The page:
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My Dad - My Grandpa

By richard - Posted on 18 December 2013

Any engine man who has ever had an exhibit is very familiar with this term or expression, My Dad - My Grandpa.

One only needs to set up a display or operate an engine at any show and it will not be long until someone will come along, take a good look and the first expression one will hear is, "My dad had one just like it" and so, and so. I usually thank them for coming and ask them immediately " And where is it now?" The next comment you will hear is, "Oh, I don't know what happened to it, but Dad had one just like it when I was a kid and he sure had trouble with it." I don't doubt their statement and appreciate their interest and before long they will move onto the next exhibit. However, soon another man will come along, take a good look and immediately come up and say, "You know my Dad had one just like it years ago when I was a kid." I again ask. "Just what happened to it?" "Oh, I don't know," but will explain to me the course of events connected with his particular engine and I continue to listen. Soon he will move along and another man will come along, get all excited, call you to his location, and tell you that his grandpa had one just like it only a little different and boy did he have trouble with it!

I continue to listen and again ask, "Just where is it now?" He tells me that he does not know, but I sure remember it setting in the old barn at the north end.

Well so far, fine and dandy, and you have already heard about dad's old engines and it is only 9:00 a.m. in the morning. All is quiet for a few minutes when along comes grandpa, walking slowly with the use of his cane, from a distance, spots your engine. He immediately comes directly to you, all excited and tells that his grandpa had an engine just like that one over there before World War I  and you should have seen it run, for it was a dandy. Again I ask, "Why didn't someone in the family hang on to it?" "Oh, I don't know what happened to it, but grandpa sure made use of it."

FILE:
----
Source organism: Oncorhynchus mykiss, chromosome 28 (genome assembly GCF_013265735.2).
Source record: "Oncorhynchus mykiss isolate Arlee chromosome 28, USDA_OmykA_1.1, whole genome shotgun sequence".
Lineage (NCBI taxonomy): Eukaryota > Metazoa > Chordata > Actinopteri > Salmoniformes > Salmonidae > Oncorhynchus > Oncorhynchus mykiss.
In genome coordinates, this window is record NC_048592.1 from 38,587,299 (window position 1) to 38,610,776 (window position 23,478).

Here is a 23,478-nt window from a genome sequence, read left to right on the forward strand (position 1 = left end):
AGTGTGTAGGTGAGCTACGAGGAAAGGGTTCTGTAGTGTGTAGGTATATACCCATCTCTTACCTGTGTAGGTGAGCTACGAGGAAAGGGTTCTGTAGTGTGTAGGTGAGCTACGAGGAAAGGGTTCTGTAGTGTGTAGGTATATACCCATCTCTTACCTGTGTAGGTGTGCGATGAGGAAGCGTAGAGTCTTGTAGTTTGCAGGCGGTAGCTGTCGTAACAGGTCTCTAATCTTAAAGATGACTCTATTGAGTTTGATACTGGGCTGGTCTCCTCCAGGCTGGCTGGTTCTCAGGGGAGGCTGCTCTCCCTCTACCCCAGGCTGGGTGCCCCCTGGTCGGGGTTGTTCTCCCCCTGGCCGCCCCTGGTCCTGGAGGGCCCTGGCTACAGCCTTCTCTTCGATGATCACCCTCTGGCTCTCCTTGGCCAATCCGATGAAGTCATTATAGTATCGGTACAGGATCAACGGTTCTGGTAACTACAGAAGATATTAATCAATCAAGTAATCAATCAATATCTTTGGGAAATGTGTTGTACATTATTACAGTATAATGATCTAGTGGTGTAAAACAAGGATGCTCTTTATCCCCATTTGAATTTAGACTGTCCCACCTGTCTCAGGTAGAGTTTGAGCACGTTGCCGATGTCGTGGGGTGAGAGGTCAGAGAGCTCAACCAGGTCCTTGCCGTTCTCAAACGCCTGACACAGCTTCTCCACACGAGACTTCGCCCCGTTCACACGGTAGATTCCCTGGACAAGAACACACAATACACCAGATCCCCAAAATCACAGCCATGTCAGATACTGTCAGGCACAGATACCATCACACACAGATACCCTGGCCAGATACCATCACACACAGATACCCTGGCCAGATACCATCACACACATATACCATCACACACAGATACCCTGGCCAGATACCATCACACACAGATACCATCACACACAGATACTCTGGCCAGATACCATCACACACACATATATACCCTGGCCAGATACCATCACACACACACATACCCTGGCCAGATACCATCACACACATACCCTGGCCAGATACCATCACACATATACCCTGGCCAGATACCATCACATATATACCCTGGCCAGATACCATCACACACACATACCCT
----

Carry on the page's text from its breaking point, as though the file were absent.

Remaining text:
Well this procedure continues on and on and soon one has heard this statement "my dad" a hundred times. In fact by 12:00 noon, I have heard it so often that I just about know and can see every dad in the area who in years past had an engine just like mine. By 2:00 o'clock I feel that I have even met most of their grandpas who had grief in starting their engines before World War I. Seems like this procedure continues all day long, but strange enough it is only the older men who will tell you about dad's engines and the grief they had with them. Seldom do you hear a young person speak about his dad, because their dads just did not have one nor is the interest in the young kids as keen as the interest in older men.

I do not in any way want to degrade their deep interest and keen memories about their engines and respect their view points, however, I am more concerned and saddened by the fact that most of dads/grandpas old engines had to go to war by the way of the junk pile and the same holds true for the thousands who have been buried or thrown into the rivers. That is the reason why they are so scarce today. With every statement that I hear about dad's/grandpa's old engine I express my concern that it would have been so much more beneficial if someone in the family had only kept it and stored it inside for today's generation, where thousands are willing to restore and display them.

So every time we hear that same old expression "My Dad/My Grandpa," let us not ignore it, but respect it, for it was dad and grandpa who used these old engines and fought with them in order to build up and develop this great country of ours which we love and call our home, AMERICA.